German companies call for COVID-19 aid to be tied to climate action

by Reuters
Monday, 27 April 2020 07:41 GMT

New temporary cycle paths are established because of less car traffic, as the spread of the coronavirus disease (COVID-19) continues in Berlin, Germany, April 9, 2020. REUTERS/Annegret Hilse

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Green issues must not be dropped in the rush to deal with the slump caused by coronavirus, say leading companies

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- German companies including ThyssenKrupp, Salzgitter, Bayer, Covestro, E.ON, HeidelbergCement, Puma, Allianz and Deutsche Telekom have called for coronavirus-related state aid to be tied to climate action, daily Handelsblatt reported.

"We appeal to the federal government to closely link economic policy measures to overcome both the climate crisis and the coronavirus crisis," more than 60 companies said in letter, ahead of the Petersberg climate dialogue starting on Monday.

The companies are concerned that environmental issues will be put on the backburner during the COVID-19 pandemic.

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Car makers are already lobbying to prevent the announced tightening of emissions limits on cars, airlines for a waiver on jet fuel taxes, and the plastics industry for an appeal of the ban on some plastics products.

"The pandemic highlights the vulnerability of our globalized economic system to threats that are not limited to regions or industries," the appeal says. "Climate change is a comparable challenge."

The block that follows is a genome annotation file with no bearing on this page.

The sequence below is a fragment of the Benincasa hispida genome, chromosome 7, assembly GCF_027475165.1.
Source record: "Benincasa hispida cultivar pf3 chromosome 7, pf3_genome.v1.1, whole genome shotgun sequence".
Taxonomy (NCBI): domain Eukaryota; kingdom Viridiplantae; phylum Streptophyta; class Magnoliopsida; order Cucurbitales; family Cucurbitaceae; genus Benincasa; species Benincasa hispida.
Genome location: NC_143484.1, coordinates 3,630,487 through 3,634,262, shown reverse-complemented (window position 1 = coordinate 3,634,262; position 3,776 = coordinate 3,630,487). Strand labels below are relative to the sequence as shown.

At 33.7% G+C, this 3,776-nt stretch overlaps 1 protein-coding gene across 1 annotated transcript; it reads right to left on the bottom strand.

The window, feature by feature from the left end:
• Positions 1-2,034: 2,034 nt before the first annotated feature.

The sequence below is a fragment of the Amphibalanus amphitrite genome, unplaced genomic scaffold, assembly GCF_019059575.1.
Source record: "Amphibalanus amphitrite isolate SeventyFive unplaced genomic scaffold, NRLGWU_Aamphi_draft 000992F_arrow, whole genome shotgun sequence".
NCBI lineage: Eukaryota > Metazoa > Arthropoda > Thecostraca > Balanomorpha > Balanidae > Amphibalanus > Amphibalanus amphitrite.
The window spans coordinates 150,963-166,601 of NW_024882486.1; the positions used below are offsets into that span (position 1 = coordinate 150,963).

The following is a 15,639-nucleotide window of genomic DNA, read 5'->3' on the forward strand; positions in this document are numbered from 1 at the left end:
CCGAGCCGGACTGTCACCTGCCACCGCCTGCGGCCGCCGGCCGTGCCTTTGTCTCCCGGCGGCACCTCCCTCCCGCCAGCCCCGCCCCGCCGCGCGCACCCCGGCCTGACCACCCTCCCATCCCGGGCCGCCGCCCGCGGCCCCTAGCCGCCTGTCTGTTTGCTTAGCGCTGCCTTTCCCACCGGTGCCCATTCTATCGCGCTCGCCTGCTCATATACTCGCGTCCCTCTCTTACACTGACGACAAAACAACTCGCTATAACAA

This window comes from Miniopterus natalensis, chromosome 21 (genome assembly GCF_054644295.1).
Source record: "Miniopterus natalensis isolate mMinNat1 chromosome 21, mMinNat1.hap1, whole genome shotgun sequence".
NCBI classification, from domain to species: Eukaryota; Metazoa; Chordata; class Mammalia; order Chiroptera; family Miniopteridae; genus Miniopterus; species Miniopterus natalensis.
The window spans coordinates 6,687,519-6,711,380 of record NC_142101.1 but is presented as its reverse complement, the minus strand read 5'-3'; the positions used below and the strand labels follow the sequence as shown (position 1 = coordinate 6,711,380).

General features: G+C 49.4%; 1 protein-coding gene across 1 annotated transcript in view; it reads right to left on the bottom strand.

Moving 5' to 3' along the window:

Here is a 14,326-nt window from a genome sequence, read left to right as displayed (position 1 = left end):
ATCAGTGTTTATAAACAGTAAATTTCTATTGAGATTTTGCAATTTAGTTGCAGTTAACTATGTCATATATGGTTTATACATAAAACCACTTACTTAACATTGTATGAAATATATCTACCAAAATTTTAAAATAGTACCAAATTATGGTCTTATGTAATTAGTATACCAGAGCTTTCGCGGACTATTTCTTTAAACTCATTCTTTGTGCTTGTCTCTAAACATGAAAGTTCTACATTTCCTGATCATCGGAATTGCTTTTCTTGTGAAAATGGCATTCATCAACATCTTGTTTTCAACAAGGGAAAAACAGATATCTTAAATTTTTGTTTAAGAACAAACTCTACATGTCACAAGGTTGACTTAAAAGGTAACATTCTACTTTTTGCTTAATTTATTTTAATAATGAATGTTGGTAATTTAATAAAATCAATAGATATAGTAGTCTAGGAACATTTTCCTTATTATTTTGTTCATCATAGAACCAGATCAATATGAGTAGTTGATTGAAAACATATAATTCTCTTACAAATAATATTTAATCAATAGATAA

As part of the initiative, Bernhard Osburg, head of ThyssenKrupp's steel unit, called for a climate economic stimulus programme, while Joerg Fuhrmann, Chief Executive at peer Salzgitter, said the state should encourage the replacement of coal with hydrogen in steelmaking.

Markus Steilemann, head of plastics maker Covestro said: "It is about making our economy more crisis-resistant and competitive with a view to a truly sustainable, climate-neutral future."

The German BDI industry association said it was sticking to the European goal of climate neutrality, or net zero greenhouse gas emissions, in 2050, but warned that governments, companies and households will in future have reduced scope for investments.

"The EU's Green Deal must therefore become a Smart Deal, in which growth, employment and ambitious climate protection targets are linked as efficiently as possible via an intelligent investment and relief package," said BDI deputy managing director Holger Loesch.

(Reporting by Arno Schuetze; Editing by Kirsten Donovan)

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